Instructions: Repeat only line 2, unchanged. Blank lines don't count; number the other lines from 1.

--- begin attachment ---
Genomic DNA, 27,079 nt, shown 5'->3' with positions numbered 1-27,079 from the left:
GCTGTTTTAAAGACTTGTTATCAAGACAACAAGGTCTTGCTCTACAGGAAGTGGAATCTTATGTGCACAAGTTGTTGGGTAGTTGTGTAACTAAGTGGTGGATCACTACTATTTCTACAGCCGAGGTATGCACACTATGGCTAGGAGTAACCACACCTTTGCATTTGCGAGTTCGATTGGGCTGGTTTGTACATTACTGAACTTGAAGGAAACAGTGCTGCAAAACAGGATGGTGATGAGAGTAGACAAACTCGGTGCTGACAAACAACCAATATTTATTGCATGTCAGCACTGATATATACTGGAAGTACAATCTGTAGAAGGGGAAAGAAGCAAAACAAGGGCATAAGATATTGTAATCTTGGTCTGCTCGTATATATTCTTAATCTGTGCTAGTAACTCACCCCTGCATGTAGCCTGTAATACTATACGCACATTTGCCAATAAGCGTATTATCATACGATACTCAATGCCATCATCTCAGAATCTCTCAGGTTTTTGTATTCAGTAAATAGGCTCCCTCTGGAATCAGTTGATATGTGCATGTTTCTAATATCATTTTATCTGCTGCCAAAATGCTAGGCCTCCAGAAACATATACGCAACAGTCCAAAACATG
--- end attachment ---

GCTGTTTTAAAGACTTGTTATCAAGACAACAAGGTCTTGCTCTACAGGAAGTGGAATCTTATGTGCACAAGTTGTTGGGTAGTTGTGTAACTAAGTGGTGGATCACTACTATTTCTACAGCCGAGGTATGCACACTATGGCTAGGAGTAACCACACCTTTGCATTTGCGAGTTCGATTGGGCTGGTTTGTACATTACTGAACTTGAAGGAAACAGTGCTGCAAAACAGGATGGTGATGAGAGTAGACAAACTCGGTGCTGACAAACAACCAATATTTATTGCATGTCAGCACTGATATATACTGGAAGTACAATCTGTAGAAGGGGAAAGAAGCAAAACAAGGGCATAAGATATTGTAATCTTGGTCTGCTCGTATATATTCTTAATCTGTGCTAGTAACTCACCCCTGCATGTAGCCTGTAATACTATACGCACATTTGCCAATAAGCGTATTATCATACGATACTCAATGCCATCATCTCAGAATCTCTCAGGTTTTTGTATTCAGTAAATAGGCTCCCTCTGGAATCAGTTGATATGTGCATGTTTCTAATATCATTTTATCTGCTGCCAAAATGCTAGGCCTCCAGAAACATATACGCAACAGTCCAAAACATG